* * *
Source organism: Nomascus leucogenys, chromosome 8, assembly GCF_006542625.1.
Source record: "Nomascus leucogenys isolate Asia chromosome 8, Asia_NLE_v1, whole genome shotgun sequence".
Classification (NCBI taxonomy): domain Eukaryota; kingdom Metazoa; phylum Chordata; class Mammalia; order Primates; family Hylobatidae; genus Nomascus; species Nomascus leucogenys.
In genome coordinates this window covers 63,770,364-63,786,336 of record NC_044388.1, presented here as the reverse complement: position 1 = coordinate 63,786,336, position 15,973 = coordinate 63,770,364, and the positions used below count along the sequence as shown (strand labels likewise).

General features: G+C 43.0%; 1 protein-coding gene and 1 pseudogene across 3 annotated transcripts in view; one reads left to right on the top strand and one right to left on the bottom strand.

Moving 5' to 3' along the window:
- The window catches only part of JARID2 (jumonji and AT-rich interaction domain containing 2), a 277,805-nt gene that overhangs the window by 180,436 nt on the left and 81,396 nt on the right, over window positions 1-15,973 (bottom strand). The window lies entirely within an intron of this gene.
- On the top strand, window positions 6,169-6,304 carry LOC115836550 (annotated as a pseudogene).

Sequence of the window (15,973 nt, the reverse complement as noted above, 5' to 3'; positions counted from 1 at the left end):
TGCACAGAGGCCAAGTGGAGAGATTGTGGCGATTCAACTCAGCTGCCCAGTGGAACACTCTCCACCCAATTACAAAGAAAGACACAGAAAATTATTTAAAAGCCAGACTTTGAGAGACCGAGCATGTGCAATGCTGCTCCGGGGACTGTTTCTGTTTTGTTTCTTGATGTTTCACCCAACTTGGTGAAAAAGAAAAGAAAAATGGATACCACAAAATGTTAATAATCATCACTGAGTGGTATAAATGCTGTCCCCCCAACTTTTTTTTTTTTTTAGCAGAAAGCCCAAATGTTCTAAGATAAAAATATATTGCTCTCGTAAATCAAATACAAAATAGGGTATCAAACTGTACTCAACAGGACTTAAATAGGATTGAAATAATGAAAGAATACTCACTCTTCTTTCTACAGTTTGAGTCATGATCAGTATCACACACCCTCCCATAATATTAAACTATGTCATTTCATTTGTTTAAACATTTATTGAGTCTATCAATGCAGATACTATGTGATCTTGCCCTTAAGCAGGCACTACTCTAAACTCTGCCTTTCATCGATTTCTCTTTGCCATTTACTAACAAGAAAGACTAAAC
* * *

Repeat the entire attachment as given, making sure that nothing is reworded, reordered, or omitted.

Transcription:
Source organism: Nomascus leucogenys, chromosome 8, assembly GCF_006542625.1.
Source record: "Nomascus leucogenys isolate Asia chromosome 8, Asia_NLE_v1, whole genome shotgun sequence".
Classification (NCBI taxonomy): domain Eukaryota; kingdom Metazoa; phylum Chordata; class Mammalia; order Primates; family Hylobatidae; genus Nomascus; species Nomascus leucogenys.
In genome coordinates this window covers 63,770,364-63,786,336 of record NC_044388.1, presented here as the reverse complement: position 1 = coordinate 63,786,336, position 15,973 = coordinate 63,770,364, and the positions used below count along the sequence as shown (strand labels likewise).

General features: G+C 43.0%; 1 protein-coding gene and 1 pseudogene across 3 annotated transcripts in view; one reads left to right on the top strand and one right to left on the bottom strand.

Moving 5' to 3' along the window:
- The window catches only part of JARID2 (jumonji and AT-rich interaction domain containing 2), a 277,805-nt gene that overhangs the window by 180,436 nt on the left and 81,396 nt on the right, over window positions 1-15,973 (bottom strand). The window lies entirely within an intron of this gene.
- On the top strand, window positions 6,169-6,304 carry LOC115836550 (annotated as a pseudogene).

Sequence of the window (15,973 nt, the reverse complement as noted above, 5' to 3'; positions counted from 1 at the left end):
TGCACAGAGGCCAAGTGGAGAGATTGTGGCGATTCAACTCAGCTGCCCAGTGGAACACTCTCCACCCAATTACAAAGAAAGACACAGAAAATTATTTAAAAGCCAGACTTTGAGAGACCGAGCATGTGCAATGCTGCTCCGGGGACTGTTTCTGTTTTGTTTCTTGATGTTTCACCCAACTTGGTGAAAAAGAAAAGAAAAATGGATACCACAAAATGTTAATAATCATCACTGAGTGGTATAAATGCTGTCCCCCCAACTTTTTTTTTTTTTTAGCAGAAAGCCCAAATGTTCTAAGATAAAAATATATTGCTCTCGTAAATCAAATACAAAATAGGGTATCAAACTGTACTCAACAGGACTTAAATAGGATTGAAATAATGAAAGAATACTCACTCTTCTTTCTACAGTTTGAGTCATGATCAGTATCACACACCCTCCCATAATATTAAACTATGTCATTTCATTTGTTTAAACATTTATTGAGTCTATCAATGCAGATACTATGTGATCTTGCCCTTAAGCAGGCACTACTCTAAACTCTGCCTTTCATCGATTTCTCTTTGCCATTTACTAACAAGAAAGACTAAAC